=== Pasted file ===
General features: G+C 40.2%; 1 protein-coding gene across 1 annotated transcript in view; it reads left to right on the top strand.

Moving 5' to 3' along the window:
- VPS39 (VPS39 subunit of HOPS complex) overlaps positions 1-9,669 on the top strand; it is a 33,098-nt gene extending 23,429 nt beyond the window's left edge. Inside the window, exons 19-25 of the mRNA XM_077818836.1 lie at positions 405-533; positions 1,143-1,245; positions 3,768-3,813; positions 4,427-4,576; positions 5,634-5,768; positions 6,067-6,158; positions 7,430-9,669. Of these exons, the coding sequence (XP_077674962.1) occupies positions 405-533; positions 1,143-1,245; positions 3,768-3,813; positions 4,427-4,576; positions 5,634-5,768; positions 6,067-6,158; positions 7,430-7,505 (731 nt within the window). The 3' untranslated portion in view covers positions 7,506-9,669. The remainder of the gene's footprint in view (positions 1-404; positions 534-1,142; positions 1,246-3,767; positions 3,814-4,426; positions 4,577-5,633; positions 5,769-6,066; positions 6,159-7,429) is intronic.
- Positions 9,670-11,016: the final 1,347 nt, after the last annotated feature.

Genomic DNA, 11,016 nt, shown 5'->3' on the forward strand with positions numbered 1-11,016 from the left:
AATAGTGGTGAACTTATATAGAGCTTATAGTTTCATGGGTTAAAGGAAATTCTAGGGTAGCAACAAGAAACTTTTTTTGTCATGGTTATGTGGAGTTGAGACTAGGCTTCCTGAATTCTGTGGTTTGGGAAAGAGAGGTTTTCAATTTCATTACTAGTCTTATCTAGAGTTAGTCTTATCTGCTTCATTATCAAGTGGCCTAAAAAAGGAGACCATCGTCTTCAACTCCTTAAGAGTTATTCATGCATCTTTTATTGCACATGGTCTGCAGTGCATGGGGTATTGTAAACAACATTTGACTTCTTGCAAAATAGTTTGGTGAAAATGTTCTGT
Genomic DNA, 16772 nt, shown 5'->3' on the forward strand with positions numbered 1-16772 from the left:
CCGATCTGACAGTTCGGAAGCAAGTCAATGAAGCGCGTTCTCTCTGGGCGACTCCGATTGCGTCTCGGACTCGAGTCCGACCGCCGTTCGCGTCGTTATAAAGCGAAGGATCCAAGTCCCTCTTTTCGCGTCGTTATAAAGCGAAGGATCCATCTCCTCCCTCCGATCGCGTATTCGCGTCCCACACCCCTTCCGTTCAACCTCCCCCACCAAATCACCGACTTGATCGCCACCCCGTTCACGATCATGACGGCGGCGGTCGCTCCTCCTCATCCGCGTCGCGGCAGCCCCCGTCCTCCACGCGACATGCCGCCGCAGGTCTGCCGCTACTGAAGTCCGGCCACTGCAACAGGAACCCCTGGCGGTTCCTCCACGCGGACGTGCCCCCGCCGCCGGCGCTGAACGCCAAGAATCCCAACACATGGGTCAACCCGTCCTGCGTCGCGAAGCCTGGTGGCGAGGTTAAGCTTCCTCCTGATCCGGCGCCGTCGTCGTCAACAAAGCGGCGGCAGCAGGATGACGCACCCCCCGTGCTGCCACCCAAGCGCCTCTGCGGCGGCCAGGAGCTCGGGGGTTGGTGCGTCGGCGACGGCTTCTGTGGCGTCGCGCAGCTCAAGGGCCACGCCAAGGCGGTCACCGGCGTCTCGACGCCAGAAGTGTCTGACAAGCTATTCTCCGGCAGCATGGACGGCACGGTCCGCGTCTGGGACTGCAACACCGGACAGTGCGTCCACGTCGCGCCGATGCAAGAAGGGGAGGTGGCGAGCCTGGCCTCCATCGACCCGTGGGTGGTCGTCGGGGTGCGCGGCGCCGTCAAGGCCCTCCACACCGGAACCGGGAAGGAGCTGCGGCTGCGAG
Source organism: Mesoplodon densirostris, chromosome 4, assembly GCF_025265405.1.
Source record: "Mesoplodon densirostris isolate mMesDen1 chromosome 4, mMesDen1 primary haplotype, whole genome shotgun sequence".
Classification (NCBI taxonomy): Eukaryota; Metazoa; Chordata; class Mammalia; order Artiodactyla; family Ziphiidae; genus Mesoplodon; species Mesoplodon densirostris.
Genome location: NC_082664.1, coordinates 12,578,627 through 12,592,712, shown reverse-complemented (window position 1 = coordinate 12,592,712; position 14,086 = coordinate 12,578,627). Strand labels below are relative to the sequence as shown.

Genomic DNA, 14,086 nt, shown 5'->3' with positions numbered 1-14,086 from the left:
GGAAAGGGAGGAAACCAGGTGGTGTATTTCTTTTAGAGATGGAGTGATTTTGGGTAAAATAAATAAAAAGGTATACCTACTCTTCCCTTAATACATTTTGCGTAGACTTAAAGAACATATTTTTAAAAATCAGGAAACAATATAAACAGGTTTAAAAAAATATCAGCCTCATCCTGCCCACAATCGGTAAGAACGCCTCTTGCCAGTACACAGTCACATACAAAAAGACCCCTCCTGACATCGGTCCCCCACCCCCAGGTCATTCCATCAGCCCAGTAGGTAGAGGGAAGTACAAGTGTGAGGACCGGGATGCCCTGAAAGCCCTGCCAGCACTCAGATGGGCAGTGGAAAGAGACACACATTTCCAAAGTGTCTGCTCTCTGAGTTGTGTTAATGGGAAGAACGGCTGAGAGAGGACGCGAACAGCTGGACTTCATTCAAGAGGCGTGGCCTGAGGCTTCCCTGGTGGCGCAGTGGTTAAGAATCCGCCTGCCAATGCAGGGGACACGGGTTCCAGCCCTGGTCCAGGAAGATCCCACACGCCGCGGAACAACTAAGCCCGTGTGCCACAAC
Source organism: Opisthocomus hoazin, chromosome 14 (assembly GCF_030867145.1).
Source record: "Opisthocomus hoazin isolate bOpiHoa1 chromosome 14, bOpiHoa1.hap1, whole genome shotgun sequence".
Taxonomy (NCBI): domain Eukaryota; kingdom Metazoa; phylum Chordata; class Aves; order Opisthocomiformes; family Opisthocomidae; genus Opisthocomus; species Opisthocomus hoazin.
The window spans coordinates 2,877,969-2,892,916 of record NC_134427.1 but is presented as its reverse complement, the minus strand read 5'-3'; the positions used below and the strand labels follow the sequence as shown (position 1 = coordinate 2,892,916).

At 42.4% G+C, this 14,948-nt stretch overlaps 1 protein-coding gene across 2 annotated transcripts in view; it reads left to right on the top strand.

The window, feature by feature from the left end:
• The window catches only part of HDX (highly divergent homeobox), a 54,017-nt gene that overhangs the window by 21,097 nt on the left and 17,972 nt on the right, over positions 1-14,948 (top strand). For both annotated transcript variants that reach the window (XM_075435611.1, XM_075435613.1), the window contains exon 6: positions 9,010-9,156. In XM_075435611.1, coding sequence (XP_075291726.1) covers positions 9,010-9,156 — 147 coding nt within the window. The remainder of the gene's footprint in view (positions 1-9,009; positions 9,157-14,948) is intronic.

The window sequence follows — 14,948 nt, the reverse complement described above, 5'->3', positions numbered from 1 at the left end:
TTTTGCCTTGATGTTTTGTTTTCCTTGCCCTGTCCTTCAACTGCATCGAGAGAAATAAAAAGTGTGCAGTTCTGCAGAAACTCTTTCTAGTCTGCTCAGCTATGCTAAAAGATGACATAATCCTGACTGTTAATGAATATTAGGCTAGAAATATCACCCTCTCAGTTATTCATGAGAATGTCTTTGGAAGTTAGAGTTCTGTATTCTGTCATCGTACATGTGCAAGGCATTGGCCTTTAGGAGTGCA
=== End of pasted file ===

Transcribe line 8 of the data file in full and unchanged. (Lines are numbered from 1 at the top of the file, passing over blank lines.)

CCGATCTGACAGTTCGGAAGCAAGTCAATGAAGCGCGTTCTCTCTGGGCGACTCCGATTGCGTCTCGGACTCGAGTCCGACCGCCGTTCGCGTCGTTATAAAGCGAAGGATCCAAGTCCCTCTTTTCGCGTCGTTATAAAGCGAAGGATCCATCTCCTCCCTCCGATCGCGTATTCGCGTCCCACACCCCTTCCGTTCAACCTCCCCCACCAAATCACCGACTTGATCGCCACCCCGTTCACGATCATGACGGCGGCGGTCGCTCCTCCTCATCCGCGTCGCGGCAGCCCCCGTCCTCCACGCGACATGCCGCCGCAGGTCTGCCGCTACTGAAGTCCGGCCACTGCAACAGGAACCCCTGGCGGTTCCTCCACGCGGACGTGCCCCCGCCGCCGGCGCTGAACGCCAAGAATCCCAACACATGGGTCAACCCGTCCTGCGTCGCGAAGCCTGGTGGCGAGGTTAAGCTTCCTCCTGATCCGGCGCCGTCGTCGTCAACAAAGCGGCGGCAGCAGGATGACGCACCCCCCGTGCTGCCACCCAAGCGCCTCTGCGGCGGCCAGGAGCTCGGGGGTTGGTGCGTCGGCGACGGCTTCTGTGGCGTCGCGCAGCTCAAGGGCCACGCCAAGGCGGTCACCGGCGTCTCGACGCCAGAAGTGTCTGACAAGCTATTCTCCGGCAGCATGGACGGCACGGTCCGCGTCTGGGACTGCAACACCGGACAGTGCGTCCACGTCGCGCCGATGCAAGAAGGGGAGGTGGCGAGCCTGGCCTCCATCGACCCGTGGGTGGTCGTCGGGGTGCGCGGCGCCGTCAAGGCCCTCCACACCGGAACCGGGAAGGAGCTGCGGCTGCGAG